If anything, Obama’s tenure has been aberrant in its indifference to Palestinian concerns, not in its sensitivity to them.
And his single gesture on behalf of the occupied at the U.N. was immediately met with opposition from leading members of his (“pro-Palestinian”) party — including incoming Senate minority leader Chuck Schumer and potential 2020 candidate Cory Booker.
Smith establishes that Trump’s top advisers see Palestinians’ aspirations for statehood as illegitimate, and ethnic cleansing as a justifiable means of preserving Israel’s Jewish majority. He notes that the GOP removed the words “two-state solution” from its 2016 platform for a reason.
This is compelling evidence that the Republican Party is abandoning the two-state solution and choosing Israel’s side in a zero-sum game for total control of Israel-Palestine.
But beyond Obama’s lone abstention, the only evidence Smith can muster for the Democratic Party moving in an analogous fashion toward the Palestinian cause is the existence of left-wing activists who favor a bi-national state.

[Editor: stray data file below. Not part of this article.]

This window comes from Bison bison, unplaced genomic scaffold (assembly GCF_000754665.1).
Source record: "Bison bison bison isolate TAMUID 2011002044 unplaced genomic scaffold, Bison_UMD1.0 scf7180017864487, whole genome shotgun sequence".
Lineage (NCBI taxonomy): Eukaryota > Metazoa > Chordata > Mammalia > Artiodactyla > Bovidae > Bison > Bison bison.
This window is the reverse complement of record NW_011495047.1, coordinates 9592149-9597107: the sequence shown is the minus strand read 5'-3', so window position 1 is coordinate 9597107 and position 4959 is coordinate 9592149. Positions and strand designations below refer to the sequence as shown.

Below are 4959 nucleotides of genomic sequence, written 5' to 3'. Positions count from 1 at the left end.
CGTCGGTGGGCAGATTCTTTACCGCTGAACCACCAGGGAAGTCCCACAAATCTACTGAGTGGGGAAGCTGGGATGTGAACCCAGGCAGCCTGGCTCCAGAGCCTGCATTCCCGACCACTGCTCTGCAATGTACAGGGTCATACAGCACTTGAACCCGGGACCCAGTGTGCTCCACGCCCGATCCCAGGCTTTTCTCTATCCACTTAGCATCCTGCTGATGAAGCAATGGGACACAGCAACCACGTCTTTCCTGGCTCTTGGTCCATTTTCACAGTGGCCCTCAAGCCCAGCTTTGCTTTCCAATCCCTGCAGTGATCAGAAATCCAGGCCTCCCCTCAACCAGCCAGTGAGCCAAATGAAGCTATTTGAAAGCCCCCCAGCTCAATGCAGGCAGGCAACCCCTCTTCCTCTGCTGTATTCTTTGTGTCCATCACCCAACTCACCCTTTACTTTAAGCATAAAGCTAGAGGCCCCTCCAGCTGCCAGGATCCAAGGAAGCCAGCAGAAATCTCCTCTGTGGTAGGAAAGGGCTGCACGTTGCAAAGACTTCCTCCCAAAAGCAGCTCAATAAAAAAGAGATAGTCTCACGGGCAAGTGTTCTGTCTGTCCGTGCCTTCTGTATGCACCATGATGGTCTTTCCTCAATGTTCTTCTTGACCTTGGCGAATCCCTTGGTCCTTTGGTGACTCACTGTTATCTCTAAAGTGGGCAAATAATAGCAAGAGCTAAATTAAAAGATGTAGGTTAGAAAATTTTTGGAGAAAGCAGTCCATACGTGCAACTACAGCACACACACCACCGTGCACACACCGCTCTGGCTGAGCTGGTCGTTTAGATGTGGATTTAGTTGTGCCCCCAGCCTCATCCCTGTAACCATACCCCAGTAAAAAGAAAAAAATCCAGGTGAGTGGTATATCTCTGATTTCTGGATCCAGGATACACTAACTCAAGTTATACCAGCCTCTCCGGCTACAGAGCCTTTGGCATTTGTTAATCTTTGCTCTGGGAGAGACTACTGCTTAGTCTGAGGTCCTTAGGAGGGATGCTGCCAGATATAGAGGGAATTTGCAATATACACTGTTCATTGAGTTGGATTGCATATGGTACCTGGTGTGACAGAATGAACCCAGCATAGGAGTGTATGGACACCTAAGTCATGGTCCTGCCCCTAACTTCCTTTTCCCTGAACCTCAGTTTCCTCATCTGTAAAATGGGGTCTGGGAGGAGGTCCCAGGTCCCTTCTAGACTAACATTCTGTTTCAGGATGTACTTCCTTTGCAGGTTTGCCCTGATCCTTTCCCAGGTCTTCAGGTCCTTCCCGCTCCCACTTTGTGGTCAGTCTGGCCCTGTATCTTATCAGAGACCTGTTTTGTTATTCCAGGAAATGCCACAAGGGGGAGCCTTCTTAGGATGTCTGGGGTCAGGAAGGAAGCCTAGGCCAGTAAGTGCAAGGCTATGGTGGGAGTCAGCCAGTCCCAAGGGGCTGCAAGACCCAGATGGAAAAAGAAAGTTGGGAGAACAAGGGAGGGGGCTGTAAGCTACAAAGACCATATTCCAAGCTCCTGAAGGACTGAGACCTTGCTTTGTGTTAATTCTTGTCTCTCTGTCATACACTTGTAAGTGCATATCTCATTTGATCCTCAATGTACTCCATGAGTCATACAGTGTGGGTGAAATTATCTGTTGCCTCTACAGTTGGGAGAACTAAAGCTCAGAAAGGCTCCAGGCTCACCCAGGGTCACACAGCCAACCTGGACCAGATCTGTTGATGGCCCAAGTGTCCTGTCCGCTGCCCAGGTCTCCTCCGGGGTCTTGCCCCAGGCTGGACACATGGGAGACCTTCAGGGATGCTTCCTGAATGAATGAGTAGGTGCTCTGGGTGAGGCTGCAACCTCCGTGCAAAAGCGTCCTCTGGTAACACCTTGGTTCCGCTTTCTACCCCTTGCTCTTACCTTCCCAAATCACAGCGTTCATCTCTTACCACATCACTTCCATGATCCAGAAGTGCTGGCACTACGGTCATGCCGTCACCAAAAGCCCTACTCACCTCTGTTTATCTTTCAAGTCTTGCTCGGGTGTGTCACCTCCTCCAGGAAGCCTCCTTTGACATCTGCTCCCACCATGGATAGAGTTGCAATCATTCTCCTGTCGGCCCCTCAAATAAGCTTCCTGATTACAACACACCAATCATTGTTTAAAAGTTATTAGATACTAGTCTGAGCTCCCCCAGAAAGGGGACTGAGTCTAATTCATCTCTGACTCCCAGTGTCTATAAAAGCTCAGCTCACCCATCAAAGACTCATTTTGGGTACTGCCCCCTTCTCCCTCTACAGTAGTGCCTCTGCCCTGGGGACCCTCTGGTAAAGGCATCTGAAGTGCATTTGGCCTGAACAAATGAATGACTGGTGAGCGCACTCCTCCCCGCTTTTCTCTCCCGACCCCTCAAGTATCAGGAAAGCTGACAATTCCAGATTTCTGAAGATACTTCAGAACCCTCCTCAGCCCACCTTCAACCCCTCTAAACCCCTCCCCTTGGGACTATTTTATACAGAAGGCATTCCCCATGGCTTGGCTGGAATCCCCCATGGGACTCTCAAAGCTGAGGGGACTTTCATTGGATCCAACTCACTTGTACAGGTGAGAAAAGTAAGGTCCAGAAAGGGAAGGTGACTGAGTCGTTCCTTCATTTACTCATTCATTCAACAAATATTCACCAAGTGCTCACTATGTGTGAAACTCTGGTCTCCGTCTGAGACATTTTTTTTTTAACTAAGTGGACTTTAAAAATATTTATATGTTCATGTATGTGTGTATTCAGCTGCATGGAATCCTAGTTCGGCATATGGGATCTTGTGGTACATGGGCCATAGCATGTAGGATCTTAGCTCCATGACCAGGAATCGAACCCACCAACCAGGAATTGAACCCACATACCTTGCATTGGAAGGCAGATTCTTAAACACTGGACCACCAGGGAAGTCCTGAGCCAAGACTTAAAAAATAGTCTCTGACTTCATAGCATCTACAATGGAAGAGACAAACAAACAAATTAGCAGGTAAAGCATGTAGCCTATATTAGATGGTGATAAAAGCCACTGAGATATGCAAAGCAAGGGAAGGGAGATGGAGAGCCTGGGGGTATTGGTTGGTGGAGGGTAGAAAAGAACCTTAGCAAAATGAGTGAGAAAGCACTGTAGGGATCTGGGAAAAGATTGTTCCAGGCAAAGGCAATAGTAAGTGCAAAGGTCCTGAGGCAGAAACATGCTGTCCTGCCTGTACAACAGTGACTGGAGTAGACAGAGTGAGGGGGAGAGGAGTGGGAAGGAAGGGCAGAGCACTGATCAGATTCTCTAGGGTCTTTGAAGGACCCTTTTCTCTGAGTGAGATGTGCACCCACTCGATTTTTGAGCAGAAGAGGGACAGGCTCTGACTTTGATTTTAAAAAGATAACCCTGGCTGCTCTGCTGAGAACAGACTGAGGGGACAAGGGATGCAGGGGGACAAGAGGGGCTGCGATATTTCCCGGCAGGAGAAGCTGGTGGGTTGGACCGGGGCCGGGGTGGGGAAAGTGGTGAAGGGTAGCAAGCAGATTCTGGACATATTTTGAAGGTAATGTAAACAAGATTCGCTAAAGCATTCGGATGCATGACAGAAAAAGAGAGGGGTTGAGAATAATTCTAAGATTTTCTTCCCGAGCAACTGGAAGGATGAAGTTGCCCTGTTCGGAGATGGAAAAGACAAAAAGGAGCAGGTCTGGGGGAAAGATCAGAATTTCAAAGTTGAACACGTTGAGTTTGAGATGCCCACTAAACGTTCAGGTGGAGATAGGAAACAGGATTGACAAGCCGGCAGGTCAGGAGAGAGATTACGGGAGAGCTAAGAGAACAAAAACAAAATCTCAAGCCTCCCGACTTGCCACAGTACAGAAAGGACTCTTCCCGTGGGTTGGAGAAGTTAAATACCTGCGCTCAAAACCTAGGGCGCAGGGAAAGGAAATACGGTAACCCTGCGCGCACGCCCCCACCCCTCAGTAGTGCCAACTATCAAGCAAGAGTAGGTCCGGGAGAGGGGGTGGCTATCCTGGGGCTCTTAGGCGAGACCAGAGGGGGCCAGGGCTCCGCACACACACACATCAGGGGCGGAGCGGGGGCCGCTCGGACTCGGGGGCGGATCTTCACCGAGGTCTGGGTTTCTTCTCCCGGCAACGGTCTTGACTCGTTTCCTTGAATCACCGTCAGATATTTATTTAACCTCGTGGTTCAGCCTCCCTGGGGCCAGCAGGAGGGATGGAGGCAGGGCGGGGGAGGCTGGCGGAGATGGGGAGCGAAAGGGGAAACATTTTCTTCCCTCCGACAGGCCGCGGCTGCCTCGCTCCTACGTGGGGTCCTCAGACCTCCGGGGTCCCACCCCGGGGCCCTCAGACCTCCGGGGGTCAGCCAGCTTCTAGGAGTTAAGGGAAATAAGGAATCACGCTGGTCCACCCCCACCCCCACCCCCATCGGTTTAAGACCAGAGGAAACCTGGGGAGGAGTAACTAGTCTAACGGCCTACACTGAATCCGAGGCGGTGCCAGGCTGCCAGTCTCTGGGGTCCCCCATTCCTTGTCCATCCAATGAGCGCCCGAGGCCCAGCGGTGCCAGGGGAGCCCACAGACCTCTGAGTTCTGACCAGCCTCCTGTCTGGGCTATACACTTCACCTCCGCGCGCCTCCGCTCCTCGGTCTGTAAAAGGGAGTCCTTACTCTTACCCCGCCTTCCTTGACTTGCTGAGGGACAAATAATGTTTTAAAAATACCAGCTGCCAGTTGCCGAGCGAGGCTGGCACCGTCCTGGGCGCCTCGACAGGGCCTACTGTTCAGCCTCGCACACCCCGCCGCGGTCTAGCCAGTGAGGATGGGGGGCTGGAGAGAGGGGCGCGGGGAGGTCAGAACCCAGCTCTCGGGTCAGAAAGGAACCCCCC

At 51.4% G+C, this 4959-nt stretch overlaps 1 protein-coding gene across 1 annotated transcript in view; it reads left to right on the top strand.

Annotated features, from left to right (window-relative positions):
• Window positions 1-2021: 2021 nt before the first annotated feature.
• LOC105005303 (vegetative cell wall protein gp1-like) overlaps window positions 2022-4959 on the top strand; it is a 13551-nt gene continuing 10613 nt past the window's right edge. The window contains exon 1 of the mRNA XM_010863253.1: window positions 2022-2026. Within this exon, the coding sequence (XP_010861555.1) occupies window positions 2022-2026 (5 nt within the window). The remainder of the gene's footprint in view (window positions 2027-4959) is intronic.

This is a notable development, which could plausibly have implications for the future of the Democratic Party, but which says nothing about its present: The idea that the Democrats are biased toward the Palestinians would be news to anyone old enough to remember when Hillary Clinton castigated Trump for suggesting that he would try to be a “neutral” broker in the Israel-Palestine conflict, explaining, “We can’t be neutral when rockets rain down on residential neighborhoods, when civilians are stabbed in the street, when suicide bombers target the innocent.”
It would also be news to anyone who remembers when the vast majority of the Democratic caucus signed on to a resolution expressing its support for Israel’s 2014 campaign in Gaza, even as Israeli missiles decimated Palestinian homes, schools, and hospitals, killing more than 2,000 Gazans, over 60 percent of whom, by U.N and Associated Press estimates, were civilians.